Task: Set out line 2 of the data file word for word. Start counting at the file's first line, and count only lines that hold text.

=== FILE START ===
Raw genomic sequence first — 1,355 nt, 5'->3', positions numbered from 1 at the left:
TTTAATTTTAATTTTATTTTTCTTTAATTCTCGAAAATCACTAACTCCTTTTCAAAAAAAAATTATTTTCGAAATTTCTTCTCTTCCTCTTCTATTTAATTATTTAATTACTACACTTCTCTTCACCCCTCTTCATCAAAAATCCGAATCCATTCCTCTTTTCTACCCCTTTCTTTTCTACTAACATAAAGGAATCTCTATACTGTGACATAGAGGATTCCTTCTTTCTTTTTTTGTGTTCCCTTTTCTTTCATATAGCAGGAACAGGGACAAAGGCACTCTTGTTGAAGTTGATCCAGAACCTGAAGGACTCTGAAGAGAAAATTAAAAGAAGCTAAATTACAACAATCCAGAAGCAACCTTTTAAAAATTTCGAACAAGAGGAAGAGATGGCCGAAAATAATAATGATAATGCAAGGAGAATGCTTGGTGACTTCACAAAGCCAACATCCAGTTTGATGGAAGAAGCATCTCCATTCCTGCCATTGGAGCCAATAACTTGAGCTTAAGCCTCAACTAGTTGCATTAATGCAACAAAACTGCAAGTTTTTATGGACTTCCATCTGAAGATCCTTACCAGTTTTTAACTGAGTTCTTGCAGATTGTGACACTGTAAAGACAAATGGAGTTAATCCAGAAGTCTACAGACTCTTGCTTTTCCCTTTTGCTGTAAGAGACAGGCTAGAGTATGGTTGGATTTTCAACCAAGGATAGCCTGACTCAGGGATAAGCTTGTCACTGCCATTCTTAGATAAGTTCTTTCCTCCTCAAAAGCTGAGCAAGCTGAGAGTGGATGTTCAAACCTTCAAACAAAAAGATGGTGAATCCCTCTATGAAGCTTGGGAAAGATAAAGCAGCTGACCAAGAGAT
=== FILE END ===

TTTAATTTTAATTTTATTTTTCTTTAATTCTCGAAAATCACTAACTCCTTTTCAAAAAAAAATTATTTTCGAAATTTCTTCTCTTCCTCTTCTATTTAATTATTTAATTACTACACTTCTCTTCACCCCTCTTCATCAAAAATCCGAATCCATTCCTCTTTTCTACCCCTTTCTTTTCTACTAACATAAAGGAATCTCTATACTGTGACATAGAGGATTCCTTCTTTCTTTTTTTGTGTTCCCTTTTCTTTCATATAGCAGGAACAGGGACAAAGGCACTCTTGTTGAAGTTGATCCAGAACCTGAAGGACTCTGAAGAGAAAATTAAAAGAAGCTAAATTACAACAATCCAGAAGCAACCTTTTAAAAATTTCGAACAAGAGGAAGAGATGGCCGAAAATAATAATGATAATGCAAGGAGAATGCTTGGTGACTTCACAAAGCCAACATCCAGTTTGATGGAAGAAGCATCTCCATTCCTGCCATTGGAGCCAATAACTTGAGCTTAAGCCTCAACTAGTTGCATTAATGCAACAAAACTGCAAGTTTTTATGGACTTCCATCTGAAGATCCTTACCAGTTTTTAACTGAGTTCTTGCAGATTGTGACACTGTAAAGACAAATGGAGTTAATCCAGAAGTCTACAGACTCTTGCTTTTCCCTTTTGCTGTAAGAGACAGGCTAGAGTATGGTTGGATTTTCAACCAAGGATAGCCTGACTCAGGGATAAGCTTGTCACTGCCATTCTTAGATAAGTTCTTTCCTCCTCAAAAGCTGAGCAAGCTGAGAGTGGATGTTCAAACCTTCAAACAAAAAGATGGTGAATCCCTCTATGAAGCTTGGGAAAGATAAAGCAGCTGACCAAGAGAT